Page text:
Considering cutting carbohydrates from your diet and packing on the protein? Read this first.
These days, many people turn to high-protein, low-carbohydrate diets to shed unwanted pounds. But is a protein-packed plan that forces you to forsake virtually all carbs the best way to lose weight and, more important, keep it off?
Discover Rush Online recently sat down with Jennifer Ventrelle, MS, RD, a dietitian and lifestyle program director for the Rush University Prevention Center, to discuss whether there's such a thing as too much protein — and whether curbing the carbs can do more harm than good.
Q: Is it safe to severely restrict carbs, as on certain diet plans, for months or even years?
A: I don't think it's as simple as just saying, "Yes, it's safe," or "No, it's not." What I would say is that it can be safe when done properly.
It's my understanding that when diets like Atkins first came about, the instructions were: You can eat whatever you want, just don't eat any carbs. And people took that to mean, "Oh, I can eat tons of bacon and steak and cheese."
But when you do that, you're driving your saturated fat up. If you tell someone they have free rein and can eat as much protein as they want, there's some risk there because they're likely increasing saturated fat intake.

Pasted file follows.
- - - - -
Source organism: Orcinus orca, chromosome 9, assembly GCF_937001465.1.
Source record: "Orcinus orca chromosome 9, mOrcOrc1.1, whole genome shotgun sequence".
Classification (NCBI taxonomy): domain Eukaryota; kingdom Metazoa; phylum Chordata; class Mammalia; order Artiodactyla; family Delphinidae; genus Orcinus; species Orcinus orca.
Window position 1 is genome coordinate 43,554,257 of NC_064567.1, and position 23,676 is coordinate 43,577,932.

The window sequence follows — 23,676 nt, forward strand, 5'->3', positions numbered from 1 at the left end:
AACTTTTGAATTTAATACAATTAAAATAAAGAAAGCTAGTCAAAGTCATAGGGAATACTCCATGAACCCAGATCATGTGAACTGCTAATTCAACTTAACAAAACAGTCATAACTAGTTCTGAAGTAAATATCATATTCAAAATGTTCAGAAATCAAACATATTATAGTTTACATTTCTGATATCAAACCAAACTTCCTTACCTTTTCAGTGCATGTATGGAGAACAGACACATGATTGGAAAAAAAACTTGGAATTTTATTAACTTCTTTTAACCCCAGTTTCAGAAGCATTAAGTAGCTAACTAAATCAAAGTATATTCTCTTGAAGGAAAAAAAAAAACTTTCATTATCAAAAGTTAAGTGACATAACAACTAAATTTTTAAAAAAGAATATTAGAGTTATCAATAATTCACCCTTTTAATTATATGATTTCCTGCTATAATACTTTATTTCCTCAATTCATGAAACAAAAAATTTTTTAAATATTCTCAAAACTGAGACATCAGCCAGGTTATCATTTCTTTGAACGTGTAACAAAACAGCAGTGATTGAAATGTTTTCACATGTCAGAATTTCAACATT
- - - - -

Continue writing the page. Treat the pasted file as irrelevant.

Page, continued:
Today, most people understand that you have to choose proteins that are lower in saturated fat. But even if so, there are still health risks associated with a diet that severely restricts carbohydrates for more than just a few months. So I think someone would have to be paying really close attention and would need professional guidance from a physician and nutrition expert to be able to do a low-carb diet safely.
Q: What are some of the risks of not getting enough carbs?
A: We get our calories, our fuel, from three sources: protein, carbohydrates and fats.
Any carbs you eat that aren't used right away for energy are stored in the muscle as glycogen or processed through the liver and converted to fat. Glycogen, or the storage form of carbohydrate, is the first source of energy that you use for physical activity.
If you don't eat adequate amounts of carbs, you deplete your glycogen. And when your body can’t use the carbohydrates in your muscles, it will start to break down the protein in your muscles for fuel. Doing this for more than a few months — especially when trying to maintain an active lifestyle — can become dangerous. Under these conditions, the body is more likely to store fat, slow its metabolism, and be at risk for dehydration, muscle aches and fatigue.
That's why it's not safe for anyone who engages in regular exercise to be on a severely carb-restricted diet. You're going to start breaking down your muscle tissue. And you won't have enough energy to get through the workouts that are going to be beneficial for heart and lung health, cancer prevention, bone density and overall fitness.
Q: On the flip side, does beefing up on the protein have any potential risks?